Ho, Ho, Hope?

Trees beset with jewels,

garland adorning window sills,

lights glimmering along the gutters,

markets filled with shoppers,

and there are children sitting, requesting.


He’s a harbinger of hope, generosity, and forgiveness.

He embodies sacrifice.



Yes, this season of expectation—expecting deliverance—is all for naught in today’s American, consumerist culture.  I don’t see Christ in Christmas in our culture.  Maybe he’s not supposed to be.  Yet, he is supposed to be ever present in the life of a follower!  I’ve had Christian friends say that we can look to Santa as a representation for generosity, sacrifice, hope, and forgiveness.  I’ll admit, I cringed and continue to do so.

There isn’t anything inherently wrong with Santa.  It is a fun tale and giving in the name of another can be enjoyable.  To dress up and pretend in a land of make believe is fun.  However, when we somehow turn Santa, a benevolent saint of old, into a Christ image, we err.  I’ve read articles saying that it is innocent fun to have kids delight in Santa but going so far to say that he can be a practical means of representing what Christian morality stands for.  While this might be true in theory, I don’t see it and I’d be hesitant to say we should look to anyone as granting us true hope other than Christ.

A saint is just that, a saint.  A saint is not a Savior.  A saint should not be worshiped.  [I do not believe that praying to a saint for intercession on our behalf is something idolatrous.  I have seen devout believers in the Catholic faith.  There is something different between having an intercessor and praying to something.]  In today’s culture, it seems Santa is revered, often more so than Christ (even among followers…where the problem exists and where my efforts are focused on in this post).

Some Christian authors stated that Santa can show children what the application of Christianity is.  However, I don’t see children applying Christian morals with Santa.  Instead, I see greed.  Kids are making up wishlists and thinking about all the STUFF Santa is going to bring them (not others, but them).  If you ask them if they have been good, “Yes, Santa is going to bring me lots of STUFF.”  The principle of be good, he’s watching, has been tossed to the wayside and replaced with parents overlooking disobedience and rudeness because withholding good things from your children because they aren’t being obedient is seen as cruel.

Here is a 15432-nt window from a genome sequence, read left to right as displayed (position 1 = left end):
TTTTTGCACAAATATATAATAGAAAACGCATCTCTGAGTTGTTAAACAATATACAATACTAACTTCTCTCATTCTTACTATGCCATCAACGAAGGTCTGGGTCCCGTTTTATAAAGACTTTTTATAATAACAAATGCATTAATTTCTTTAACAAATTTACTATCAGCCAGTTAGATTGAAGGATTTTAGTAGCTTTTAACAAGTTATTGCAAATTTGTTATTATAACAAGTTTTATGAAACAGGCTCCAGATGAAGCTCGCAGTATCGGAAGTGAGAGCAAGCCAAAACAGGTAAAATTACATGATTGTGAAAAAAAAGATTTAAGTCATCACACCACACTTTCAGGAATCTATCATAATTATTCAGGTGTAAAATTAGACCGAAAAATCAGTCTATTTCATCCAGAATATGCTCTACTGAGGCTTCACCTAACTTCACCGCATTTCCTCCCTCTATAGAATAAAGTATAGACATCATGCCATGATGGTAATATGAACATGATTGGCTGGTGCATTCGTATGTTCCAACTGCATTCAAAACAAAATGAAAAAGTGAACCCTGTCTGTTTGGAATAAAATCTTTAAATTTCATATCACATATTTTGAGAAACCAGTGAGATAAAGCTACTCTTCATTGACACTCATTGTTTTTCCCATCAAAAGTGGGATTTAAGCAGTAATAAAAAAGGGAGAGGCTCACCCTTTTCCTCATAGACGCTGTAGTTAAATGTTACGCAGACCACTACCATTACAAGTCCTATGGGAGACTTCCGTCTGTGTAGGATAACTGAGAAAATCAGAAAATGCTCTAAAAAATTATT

I’m digressing a bit.

Santa was a saint.  I’m not dismissing that.  He was a great man and to respect him is admirable.  However, respecting his behavior conduct is different than believing he gives to all children, everywhere because they believe in him (used to be merit (good vs. bad, making a list checking it twice) based but is now to any kid who has desire).

It isn’t even wrong to hold Santa in high esteem, so long as we don’t say he can represent Christ better than Christ himself.

Out of personal preference, we aren’t going to give Willow gifts on behalf of Santa.  We personally want to focus on Christ this season.  Gift receiving is fun, but there is so much more to this season.  Friends have told me that Santa represents more than gift receiving.  He teaches us to give.  Yet, most kids I know aren’t giving to others because Santa does so.  Kids are expecting to receive from Santa.  Any giving performed is because we as parents say charity is important.  Maybe Santa was a hallmark for giving in years past, but I don’t see witness of it in today’s “me” obsessed culture.

I’ve been told I’m depriving Willow of this magical experience.


If you mean we aren’t going to implement false belief than yes, we are depriving her.  I don’t like the word deprive though.  In my mind, it symbolizes a withholding of good things, even to the extent of harming an individual.  Am I harming Willow by not practicing Santa belief with her?  I am hesitant to think she is harmed or will believe she was harmed by not telling her Santa is a real man able to give gifts to all in one night.